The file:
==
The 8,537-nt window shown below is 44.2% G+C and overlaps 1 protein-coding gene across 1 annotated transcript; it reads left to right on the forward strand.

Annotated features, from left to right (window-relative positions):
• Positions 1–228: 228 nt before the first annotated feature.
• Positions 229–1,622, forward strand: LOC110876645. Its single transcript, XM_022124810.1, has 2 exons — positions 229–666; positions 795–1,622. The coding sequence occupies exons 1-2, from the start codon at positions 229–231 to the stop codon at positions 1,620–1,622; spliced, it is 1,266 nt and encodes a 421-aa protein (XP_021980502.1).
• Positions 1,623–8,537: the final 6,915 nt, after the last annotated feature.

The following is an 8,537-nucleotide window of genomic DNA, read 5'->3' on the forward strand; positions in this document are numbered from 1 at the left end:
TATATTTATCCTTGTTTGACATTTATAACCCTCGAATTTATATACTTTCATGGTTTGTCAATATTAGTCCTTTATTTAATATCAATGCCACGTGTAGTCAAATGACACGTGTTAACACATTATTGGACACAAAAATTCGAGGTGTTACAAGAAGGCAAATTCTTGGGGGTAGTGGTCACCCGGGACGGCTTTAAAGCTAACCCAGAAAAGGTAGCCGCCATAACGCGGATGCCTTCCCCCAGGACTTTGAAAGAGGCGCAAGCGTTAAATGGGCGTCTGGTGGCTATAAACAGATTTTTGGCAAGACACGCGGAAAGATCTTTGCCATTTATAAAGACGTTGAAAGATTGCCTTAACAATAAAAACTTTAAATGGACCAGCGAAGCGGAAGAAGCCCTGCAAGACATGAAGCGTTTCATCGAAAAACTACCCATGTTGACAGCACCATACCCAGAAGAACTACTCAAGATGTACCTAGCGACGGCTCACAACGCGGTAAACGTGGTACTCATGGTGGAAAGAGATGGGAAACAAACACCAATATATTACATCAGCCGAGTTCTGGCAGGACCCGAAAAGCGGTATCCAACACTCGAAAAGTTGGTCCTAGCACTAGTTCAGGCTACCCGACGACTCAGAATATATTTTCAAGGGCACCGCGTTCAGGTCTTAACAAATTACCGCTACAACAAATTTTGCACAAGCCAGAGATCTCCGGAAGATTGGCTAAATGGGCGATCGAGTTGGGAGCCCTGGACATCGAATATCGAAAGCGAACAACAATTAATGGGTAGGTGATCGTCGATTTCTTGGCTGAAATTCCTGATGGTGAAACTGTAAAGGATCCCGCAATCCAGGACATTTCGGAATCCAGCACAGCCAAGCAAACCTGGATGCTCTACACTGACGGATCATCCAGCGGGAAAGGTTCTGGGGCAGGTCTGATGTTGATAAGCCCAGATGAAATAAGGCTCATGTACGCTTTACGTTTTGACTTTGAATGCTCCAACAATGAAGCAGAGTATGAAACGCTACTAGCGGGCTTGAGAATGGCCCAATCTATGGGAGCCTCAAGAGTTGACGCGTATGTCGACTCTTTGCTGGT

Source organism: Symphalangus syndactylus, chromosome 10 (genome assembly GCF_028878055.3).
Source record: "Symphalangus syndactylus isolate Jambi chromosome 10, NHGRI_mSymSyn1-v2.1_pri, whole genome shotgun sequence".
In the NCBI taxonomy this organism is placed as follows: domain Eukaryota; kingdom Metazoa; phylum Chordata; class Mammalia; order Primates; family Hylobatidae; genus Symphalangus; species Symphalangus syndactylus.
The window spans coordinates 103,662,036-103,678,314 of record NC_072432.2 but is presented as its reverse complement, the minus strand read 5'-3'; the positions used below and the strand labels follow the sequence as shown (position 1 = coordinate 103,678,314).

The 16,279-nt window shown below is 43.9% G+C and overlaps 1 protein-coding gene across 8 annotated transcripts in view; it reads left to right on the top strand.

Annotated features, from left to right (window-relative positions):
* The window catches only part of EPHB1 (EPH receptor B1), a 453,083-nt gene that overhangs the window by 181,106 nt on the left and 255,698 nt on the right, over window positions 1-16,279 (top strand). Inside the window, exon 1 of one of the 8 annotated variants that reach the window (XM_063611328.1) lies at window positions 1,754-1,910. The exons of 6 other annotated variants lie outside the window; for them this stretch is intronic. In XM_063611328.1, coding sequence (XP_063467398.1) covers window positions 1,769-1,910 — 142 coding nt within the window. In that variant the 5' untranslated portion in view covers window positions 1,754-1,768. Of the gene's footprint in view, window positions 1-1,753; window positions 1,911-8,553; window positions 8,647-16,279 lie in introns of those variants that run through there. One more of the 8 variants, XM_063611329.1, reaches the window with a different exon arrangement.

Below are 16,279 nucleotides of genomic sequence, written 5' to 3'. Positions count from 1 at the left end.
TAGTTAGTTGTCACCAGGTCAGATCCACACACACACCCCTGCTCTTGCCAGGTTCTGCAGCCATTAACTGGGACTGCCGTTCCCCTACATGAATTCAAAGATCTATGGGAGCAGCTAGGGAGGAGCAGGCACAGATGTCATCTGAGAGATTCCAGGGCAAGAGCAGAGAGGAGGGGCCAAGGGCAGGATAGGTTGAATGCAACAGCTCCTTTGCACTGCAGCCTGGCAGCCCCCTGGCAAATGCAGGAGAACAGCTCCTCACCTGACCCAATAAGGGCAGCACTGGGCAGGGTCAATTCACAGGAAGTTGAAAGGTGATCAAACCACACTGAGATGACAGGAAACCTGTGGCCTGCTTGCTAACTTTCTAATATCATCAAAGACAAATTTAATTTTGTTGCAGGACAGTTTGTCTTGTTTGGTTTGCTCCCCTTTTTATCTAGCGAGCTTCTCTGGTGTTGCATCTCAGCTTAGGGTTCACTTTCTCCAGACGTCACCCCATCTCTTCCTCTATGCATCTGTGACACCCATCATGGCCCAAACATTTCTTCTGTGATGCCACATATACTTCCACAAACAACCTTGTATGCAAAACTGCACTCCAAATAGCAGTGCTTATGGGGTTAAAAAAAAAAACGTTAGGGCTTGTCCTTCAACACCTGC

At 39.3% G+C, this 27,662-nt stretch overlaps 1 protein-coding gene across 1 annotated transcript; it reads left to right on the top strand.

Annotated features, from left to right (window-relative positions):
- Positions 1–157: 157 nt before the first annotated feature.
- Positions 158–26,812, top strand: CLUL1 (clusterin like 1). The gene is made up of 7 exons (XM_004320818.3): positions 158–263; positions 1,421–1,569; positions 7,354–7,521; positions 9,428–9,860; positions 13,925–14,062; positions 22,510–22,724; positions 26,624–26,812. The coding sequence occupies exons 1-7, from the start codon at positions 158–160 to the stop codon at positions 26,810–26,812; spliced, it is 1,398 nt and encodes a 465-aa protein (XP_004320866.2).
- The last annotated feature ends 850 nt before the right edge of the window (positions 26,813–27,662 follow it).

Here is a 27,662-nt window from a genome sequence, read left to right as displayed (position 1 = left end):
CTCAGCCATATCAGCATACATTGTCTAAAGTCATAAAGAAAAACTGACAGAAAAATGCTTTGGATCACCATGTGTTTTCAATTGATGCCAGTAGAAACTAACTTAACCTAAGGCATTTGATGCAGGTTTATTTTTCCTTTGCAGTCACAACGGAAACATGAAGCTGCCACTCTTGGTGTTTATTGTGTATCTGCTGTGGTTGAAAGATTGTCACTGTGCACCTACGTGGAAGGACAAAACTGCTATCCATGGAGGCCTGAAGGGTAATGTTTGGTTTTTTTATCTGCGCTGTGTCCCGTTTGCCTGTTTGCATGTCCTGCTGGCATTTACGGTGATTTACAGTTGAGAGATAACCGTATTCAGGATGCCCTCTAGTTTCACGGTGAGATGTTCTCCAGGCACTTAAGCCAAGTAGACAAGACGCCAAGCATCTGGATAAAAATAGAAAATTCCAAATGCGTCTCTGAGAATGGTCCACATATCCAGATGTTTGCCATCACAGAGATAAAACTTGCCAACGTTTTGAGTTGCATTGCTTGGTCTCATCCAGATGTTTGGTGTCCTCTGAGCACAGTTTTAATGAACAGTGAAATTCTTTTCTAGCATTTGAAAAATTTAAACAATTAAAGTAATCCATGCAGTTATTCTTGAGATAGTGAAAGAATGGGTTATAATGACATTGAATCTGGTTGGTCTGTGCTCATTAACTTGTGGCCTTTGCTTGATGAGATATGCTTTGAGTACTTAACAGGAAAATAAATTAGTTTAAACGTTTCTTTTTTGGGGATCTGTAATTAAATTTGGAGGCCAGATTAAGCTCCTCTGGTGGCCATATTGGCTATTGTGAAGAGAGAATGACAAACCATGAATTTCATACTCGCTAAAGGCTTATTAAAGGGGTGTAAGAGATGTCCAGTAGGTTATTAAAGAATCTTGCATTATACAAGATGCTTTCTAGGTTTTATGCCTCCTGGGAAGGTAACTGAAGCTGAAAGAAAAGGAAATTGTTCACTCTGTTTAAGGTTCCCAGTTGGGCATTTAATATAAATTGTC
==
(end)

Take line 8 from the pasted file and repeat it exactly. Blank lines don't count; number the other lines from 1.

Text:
Source organism: Symphalangus syndactylus, chromosome 10 (genome assembly GCF_028878055.3).